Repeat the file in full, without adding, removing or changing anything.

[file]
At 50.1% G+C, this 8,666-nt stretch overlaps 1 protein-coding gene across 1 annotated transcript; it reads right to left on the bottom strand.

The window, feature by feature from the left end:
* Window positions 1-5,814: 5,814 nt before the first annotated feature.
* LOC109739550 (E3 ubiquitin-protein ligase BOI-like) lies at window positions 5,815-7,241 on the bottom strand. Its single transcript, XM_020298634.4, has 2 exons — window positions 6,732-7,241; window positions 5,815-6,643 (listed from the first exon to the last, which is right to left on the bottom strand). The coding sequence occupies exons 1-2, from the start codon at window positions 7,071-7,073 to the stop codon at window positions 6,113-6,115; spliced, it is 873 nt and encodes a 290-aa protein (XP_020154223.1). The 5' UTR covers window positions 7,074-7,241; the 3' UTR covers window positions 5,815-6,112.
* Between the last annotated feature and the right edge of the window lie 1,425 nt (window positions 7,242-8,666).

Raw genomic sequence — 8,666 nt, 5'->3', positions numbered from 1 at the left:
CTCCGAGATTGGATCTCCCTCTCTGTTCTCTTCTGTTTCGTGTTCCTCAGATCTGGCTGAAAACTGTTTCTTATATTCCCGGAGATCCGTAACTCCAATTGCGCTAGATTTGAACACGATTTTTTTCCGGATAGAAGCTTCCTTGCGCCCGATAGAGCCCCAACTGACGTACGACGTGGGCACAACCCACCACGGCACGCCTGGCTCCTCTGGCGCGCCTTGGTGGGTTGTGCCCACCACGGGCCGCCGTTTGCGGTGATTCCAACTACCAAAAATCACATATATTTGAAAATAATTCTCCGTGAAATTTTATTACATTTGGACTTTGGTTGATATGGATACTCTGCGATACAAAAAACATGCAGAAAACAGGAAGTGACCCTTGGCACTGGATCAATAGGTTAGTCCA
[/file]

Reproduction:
At 50.1% G+C, this 8,666-nt stretch overlaps 1 protein-coding gene across 1 annotated transcript; it reads right to left on the bottom strand.

The window, feature by feature from the left end:
* Window positions 1-5,814: 5,814 nt before the first annotated feature.
* LOC109739550 (E3 ubiquitin-protein ligase BOI-like) lies at window positions 5,815-7,241 on the bottom strand. Its single transcript, XM_020298634.4, has 2 exons — window positions 6,732-7,241; window positions 5,815-6,643 (listed from the first exon to the last, which is right to left on the bottom strand). The coding sequence occupies exons 1-2, from the start codon at window positions 7,071-7,073 to the stop codon at window positions 6,113-6,115; spliced, it is 873 nt and encodes a 290-aa protein (XP_020154223.1). The 5' UTR covers window positions 7,074-7,241; the 3' UTR covers window positions 5,815-6,112.
* Between the last annotated feature and the right edge of the window lie 1,425 nt (window positions 7,242-8,666).

Raw genomic sequence — 8,666 nt, 5'->3', positions numbered from 1 at the left:
CTCCGAGATTGGATCTCCCTCTCTGTTCTCTTCTGTTTCGTGTTCCTCAGATCTGGCTGAAAACTGTTTCTTATATTCCCGGAGATCCGTAACTCCAATTGCGCTAGATTTGAACACGATTTTTTTCCGGATAGAAGCTTCCTTGCGCCCGATAGAGCCCCAACTGACGTACGACGTGGGCACAACCCACCACGGCACGCCTGGCTCCTCTGGCGCGCCTTGGTGGGTTGTGCCCACCACGGGCCGCCGTTTGCGGTGATTCCAACTACCAAAAATCACATATATTTGAAAATAATTCTCCGTGAAATTTTATTACATTTGGACTTTGGTTGATATGGATACTCTGCGATACAAAAAACATGCAGAAAACAGGAAGTGACCCTTGGCACTGGATCAATAGGTTAGTCCA